Show that this equation


Have one positive root and this root isn't rational number

I don't know how I solve it

enter image description here

  • 1
    $\begingroup$ Have you seen the rational root test? $\endgroup$ – user10354138 May 14 at 7:20
  • $\begingroup$ Hi, please be careful in the use of tags. Abstract algebra and especially functional equations has nothing to do with it. Also, any thoughts or intuitions ? $\endgroup$ – Rebellos May 14 at 7:20
  • $\begingroup$ If this equation has a rational root, then this root must be a divisor of $10$ $\endgroup$ – Fareed AF May 14 at 7:23
  • $\begingroup$ And if this equation have a negative root $a$, then $a^5+a$ is for sure also negative; but the equation gives you that $a^5+a=10>0$. So it is impossible for this equation to have a negative root $\endgroup$ – Fareed AF May 14 at 7:33

Hint: let $f(x) = a_nx^n+\cdots+a_1x+a_0$ be a polynomial and $x = \frac{b}{c}\in \mathbb{Q}$ with $\gcd(b,c) = 1$ is a root of $f(x)$, show that $b\mid a_0$ and $c\mid a_n$. Deduce that if $a_n = 1$, then every root in $\mathbb{Q}$ is an integer that divides $a_0$.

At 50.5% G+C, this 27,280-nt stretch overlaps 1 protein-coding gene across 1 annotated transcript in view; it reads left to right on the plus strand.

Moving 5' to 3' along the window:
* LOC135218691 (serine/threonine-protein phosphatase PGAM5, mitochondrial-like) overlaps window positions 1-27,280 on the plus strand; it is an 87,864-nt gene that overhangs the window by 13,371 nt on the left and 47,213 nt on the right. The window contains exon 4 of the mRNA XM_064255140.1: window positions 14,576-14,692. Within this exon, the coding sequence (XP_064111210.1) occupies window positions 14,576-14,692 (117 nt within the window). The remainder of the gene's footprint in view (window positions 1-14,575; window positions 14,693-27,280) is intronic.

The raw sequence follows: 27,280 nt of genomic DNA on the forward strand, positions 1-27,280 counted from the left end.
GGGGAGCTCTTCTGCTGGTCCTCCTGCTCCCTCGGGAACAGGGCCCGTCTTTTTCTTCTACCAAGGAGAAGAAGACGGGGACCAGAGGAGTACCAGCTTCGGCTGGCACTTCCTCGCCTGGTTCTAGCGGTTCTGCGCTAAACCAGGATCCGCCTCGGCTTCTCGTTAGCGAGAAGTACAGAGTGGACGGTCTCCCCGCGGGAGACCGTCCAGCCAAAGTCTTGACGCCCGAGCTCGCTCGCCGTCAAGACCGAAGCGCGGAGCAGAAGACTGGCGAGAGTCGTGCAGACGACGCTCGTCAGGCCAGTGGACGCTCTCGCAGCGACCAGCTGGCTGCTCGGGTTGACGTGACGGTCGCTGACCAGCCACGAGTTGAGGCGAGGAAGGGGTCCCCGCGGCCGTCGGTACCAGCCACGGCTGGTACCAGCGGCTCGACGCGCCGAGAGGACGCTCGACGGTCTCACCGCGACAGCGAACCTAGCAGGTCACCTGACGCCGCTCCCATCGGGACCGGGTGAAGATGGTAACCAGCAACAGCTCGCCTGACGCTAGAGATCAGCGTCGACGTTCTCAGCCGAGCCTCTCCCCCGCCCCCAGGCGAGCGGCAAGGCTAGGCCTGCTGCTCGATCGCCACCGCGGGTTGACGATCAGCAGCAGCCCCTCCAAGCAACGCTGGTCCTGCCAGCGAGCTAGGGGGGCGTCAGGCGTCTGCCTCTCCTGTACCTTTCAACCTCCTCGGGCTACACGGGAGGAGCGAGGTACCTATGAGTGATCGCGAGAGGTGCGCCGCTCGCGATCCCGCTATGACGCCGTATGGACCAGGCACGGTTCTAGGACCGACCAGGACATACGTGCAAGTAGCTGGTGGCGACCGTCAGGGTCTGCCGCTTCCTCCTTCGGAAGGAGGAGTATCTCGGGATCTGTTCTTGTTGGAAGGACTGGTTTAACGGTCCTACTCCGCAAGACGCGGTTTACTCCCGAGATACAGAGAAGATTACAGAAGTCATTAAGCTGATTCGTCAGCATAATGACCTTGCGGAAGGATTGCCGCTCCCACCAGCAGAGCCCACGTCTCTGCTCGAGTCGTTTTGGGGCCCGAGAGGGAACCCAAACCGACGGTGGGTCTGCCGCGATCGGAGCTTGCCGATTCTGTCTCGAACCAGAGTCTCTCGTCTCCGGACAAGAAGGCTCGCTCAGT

As the derivative $4x^2+1$ remains positive, the function is strictly growing and has at most one root.

By the rational root theorem, that root must be a divisor of $10$. But $P(1)<0$ and $P(2)>0$, and no larger divisor can do.

So there is exactly one positive root, which cannot be rational.


By Descartes' rule of signs, there is only one change of sign in the equation: from $+1x$ to $-10.$ Therefore has the equation exactly one positive root.

The absence of rational roots is proven in Hongyi Huang's answer


Calling $f(x)=x^5+x-10$ you have that $f'(x)=5x^4+1>0\,\,,\,\,\forall x$. That implies $f(x)$ is allways increasing. Now, taking $f(1)=-8$ and $f(2)=24$ you can say that your function has one and only real root.

If you supposse x is rational, that is, $x=p/q$ with $p,q\in\mathbb{Z}$ without common divisors, you arrive at

$$\frac{p^5}{q^5}+\frac{p}{q}-10=0\implies p\left(\frac{p^4+q^4}{q^4}\right)=10\,q\in\mathbb{Z}$$

and then $q$ must be a divisor of $p$, which is a contradiction

  • $\begingroup$ Negative constant term is sufficient to prove a positive root. $\endgroup$ – Yves Daoust May 14 at 7:25
  • $\begingroup$ Yes, it's true. I've show that there is one and only real root . $\endgroup$ – popi May 14 at 7:27
  • $\begingroup$ Are you implictly referring to the rational root theorem ? $\endgroup$ – Yves Daoust May 14 at 7:40

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